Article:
A few  months ago I met a guy who had recently become unemployed. He was working in the oil business and as you might know: things are not going so well in the oil business. As he was trying to find a new job he was also learning how to trade. I had no clue about stocks, indexes, EFT's and currencies, but I found it some how interesting as I am too looking for other ways to make some money (other than my job and some business ideas I've invested some time and money in). After a 10 day vacation in Italy I signed up at an online broker. It was around October 20th 2015. During the following days I wrote some Facebook posts about my first days as a "trader". It was my uncle who then suggested I should write a blog about this subject. Today I found the motivation to at least write a blog POST about it.

During my first few days I was a bit lucky. The US markets were rocketing more than they had in many years from a relative LOW ("support line" - a low point where people tend to buy) to a historical HIGH (making a "resistance line" - a high point where people tend to "short". A short is when you "borrow" a certain amount of units of something and sell it for a price and then later on you have to buy it again to give it back to the lender - if you can buy it back at a lower price you will make a profit on it). So these fantastic days created an illusion for an amateur like me. I thought the market always was like this and I made stupid "buy"-trades at any time thinking it could not fail. I also made these buys with a ridiculously high "leverage" (Leverage is like taking up a loan to make a trade - however, as soon as you are about to lose more than your own money on this trade, the trade will automatically close so that the broker can have their money back - they don't want to lose THEIR money - obviously). Needless to say, after having made some nice profits, I soon started losing most of my money simply because I could not wrap my head around the fact that markets SWING and that means you'll have up-times and down-times - usually within certain boundaries.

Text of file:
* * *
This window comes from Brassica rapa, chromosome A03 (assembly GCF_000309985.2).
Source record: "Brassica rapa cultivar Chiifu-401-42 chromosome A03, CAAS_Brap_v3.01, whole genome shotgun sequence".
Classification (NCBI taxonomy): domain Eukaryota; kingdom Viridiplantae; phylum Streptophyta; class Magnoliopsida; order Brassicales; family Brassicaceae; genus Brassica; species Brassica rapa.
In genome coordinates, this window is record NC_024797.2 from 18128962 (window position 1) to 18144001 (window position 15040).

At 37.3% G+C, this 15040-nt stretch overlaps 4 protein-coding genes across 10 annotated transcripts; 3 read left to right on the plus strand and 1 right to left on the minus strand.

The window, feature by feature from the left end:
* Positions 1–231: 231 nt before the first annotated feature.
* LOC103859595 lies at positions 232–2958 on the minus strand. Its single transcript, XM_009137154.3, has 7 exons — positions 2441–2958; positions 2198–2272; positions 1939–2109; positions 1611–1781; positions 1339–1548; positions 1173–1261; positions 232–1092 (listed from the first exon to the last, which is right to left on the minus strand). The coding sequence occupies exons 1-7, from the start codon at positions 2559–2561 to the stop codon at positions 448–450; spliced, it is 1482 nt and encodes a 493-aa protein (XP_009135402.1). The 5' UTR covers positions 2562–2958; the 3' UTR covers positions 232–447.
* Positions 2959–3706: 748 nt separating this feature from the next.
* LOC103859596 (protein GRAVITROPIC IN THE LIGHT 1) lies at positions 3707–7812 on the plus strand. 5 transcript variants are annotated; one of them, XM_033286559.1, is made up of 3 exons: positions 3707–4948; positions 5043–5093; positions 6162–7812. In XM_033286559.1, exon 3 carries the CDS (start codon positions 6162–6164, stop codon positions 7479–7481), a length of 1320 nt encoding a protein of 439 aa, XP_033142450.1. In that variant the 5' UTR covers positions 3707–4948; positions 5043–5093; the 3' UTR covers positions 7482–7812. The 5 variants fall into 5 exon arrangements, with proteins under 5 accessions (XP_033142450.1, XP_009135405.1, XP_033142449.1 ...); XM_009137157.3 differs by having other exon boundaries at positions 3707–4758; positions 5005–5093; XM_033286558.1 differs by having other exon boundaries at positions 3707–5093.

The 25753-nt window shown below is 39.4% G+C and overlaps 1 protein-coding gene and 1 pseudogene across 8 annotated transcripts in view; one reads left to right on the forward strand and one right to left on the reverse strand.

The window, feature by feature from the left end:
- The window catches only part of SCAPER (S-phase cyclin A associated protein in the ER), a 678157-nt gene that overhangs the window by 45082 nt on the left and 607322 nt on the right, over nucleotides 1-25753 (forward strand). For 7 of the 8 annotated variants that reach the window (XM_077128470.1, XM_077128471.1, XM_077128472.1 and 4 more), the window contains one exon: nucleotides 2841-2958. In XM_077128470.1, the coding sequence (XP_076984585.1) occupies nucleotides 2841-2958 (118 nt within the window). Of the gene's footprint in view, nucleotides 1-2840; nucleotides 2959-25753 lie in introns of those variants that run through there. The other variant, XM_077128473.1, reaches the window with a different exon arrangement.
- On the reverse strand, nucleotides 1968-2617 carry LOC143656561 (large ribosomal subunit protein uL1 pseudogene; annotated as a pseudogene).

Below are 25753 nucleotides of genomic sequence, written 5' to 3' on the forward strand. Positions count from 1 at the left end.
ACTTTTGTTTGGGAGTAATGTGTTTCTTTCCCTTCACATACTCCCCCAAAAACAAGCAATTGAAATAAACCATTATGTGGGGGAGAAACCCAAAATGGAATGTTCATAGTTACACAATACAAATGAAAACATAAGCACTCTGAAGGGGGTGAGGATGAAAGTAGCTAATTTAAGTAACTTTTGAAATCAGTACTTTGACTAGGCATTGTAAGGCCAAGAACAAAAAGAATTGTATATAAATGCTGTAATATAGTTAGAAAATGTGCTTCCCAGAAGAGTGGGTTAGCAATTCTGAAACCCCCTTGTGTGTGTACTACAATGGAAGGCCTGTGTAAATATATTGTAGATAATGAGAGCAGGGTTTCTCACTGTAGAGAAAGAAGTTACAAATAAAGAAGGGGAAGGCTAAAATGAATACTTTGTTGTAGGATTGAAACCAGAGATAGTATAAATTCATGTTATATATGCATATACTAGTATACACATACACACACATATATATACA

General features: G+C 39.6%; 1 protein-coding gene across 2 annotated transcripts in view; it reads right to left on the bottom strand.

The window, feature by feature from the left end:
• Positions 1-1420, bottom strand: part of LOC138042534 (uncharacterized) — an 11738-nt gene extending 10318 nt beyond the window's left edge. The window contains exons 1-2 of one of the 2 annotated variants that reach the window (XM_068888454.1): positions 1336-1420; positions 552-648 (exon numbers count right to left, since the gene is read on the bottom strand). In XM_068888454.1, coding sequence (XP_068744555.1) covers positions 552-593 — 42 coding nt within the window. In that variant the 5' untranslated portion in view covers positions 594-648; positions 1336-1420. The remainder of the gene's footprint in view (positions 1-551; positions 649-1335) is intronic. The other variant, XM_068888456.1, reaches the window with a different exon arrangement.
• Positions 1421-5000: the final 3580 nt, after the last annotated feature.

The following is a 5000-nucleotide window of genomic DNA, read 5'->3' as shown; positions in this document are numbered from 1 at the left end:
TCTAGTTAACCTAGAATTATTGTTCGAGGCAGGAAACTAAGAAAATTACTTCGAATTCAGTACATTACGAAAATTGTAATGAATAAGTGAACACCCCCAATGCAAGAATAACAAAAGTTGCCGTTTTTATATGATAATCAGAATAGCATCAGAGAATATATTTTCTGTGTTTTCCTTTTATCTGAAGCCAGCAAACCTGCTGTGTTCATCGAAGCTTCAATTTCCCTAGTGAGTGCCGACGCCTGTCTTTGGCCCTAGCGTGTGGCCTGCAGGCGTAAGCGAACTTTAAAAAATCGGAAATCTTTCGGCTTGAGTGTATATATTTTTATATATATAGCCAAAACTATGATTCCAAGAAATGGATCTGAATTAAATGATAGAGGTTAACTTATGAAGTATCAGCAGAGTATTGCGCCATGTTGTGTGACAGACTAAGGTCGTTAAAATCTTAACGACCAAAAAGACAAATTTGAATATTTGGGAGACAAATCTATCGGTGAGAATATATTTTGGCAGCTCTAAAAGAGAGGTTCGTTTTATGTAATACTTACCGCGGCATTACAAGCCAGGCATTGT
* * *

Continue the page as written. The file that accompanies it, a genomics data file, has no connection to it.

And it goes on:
It's interesting how things you learn can be transferred into other contexts. A couple of years ago I started playing chess again. I played a bit when I was little, but hadn't really played for a while and I was not very good at it anymore. I started playing online and I lost and I lost and I lost. But I kept playing. And I kept learning. Watched some You Tube-videos about various strategies etc. So I got better and better. I started identifying some weaknesses about my own personality (shocking!). For example, I was pretty bad at thinking AHEAD. In Chess I would often "shoot blanks" at other players. By that I mean that I'd do silly moves that I thought would some how "bluff" the player to make a mistake. As I realised this I tried to correct it by trying to always make a plan that had good potential - but very low risk. If it works: great. If it does't work: No problem! I tried to learn this in my daily life as well. For example: Some times I would make claims that I could not prove - I just believed in it strongly. Thinking that the people I spoke to would not be able to disprove it. Normally, people should be careful about making absolute claims unless they can back it up. So I've become better at either 1) Find proof to back me up, or 2) State that I'm not sure and that it's merely my opinion/belief (belief with good reason though).

Trading has also taught me something. Make a plan and stick to it - at least as long as nothing unforeseen happens. Take a look at this chart first: